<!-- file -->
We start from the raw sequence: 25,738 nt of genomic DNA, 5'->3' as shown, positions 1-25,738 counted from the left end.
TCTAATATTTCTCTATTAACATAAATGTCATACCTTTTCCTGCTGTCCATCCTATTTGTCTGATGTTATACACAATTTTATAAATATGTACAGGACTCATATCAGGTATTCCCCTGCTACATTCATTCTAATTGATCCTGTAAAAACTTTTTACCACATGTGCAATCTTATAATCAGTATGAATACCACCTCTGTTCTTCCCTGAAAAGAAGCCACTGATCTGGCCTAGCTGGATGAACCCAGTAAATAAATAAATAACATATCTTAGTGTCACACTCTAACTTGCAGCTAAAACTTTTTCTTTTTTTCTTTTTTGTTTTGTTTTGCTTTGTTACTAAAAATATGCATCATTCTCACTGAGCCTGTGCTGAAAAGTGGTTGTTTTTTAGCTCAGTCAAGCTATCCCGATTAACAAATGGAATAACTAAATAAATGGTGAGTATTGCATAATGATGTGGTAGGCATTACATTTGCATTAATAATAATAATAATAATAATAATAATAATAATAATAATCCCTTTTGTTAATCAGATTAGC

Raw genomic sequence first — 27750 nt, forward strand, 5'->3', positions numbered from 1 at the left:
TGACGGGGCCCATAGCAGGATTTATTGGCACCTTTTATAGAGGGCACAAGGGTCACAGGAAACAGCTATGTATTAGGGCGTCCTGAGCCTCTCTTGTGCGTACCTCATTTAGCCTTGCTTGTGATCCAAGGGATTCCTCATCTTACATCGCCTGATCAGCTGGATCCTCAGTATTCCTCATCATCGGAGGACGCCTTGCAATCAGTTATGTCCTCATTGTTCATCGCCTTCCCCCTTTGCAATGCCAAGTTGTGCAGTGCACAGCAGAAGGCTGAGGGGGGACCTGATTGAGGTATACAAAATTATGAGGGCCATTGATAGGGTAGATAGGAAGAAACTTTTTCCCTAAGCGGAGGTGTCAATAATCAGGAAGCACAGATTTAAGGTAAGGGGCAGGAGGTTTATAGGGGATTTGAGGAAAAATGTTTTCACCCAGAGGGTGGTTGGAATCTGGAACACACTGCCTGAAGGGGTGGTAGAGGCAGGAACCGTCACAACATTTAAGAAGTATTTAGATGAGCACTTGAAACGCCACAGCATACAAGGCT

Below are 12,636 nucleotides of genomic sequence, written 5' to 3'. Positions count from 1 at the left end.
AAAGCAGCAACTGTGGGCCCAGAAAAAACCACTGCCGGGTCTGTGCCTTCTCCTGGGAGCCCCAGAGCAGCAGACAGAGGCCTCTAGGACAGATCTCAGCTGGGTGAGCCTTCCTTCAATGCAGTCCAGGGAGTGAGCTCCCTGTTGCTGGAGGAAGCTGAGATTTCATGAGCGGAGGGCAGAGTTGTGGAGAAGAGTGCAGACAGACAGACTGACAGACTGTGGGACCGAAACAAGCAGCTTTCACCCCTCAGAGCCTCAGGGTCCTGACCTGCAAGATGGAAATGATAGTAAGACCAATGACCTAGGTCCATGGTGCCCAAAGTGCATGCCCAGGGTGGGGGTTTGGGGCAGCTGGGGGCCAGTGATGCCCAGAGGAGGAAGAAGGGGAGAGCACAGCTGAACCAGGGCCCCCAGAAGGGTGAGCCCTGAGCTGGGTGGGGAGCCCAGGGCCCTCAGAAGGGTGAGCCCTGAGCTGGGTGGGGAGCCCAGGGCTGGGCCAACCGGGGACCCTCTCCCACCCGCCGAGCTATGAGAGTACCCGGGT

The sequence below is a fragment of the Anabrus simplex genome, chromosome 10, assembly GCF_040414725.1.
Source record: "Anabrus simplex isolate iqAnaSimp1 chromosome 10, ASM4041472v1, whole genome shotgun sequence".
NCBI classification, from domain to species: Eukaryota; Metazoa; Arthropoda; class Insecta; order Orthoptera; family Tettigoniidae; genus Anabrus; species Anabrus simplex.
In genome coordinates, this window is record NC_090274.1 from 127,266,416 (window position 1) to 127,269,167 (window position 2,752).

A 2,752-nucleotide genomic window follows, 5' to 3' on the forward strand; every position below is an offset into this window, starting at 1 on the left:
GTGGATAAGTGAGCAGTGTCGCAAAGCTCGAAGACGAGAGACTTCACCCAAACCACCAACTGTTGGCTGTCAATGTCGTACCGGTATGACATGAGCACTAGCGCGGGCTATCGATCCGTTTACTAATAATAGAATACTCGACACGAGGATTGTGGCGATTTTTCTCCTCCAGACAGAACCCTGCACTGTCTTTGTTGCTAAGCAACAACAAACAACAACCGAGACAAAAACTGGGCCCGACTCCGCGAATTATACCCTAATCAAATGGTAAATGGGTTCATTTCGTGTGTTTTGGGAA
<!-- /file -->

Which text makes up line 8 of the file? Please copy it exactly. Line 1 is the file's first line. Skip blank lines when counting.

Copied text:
Source record: "Anabrus simplex isolate iqAnaSimp1 chromosome 10, ASM4041472v1, whole genome shotgun sequence".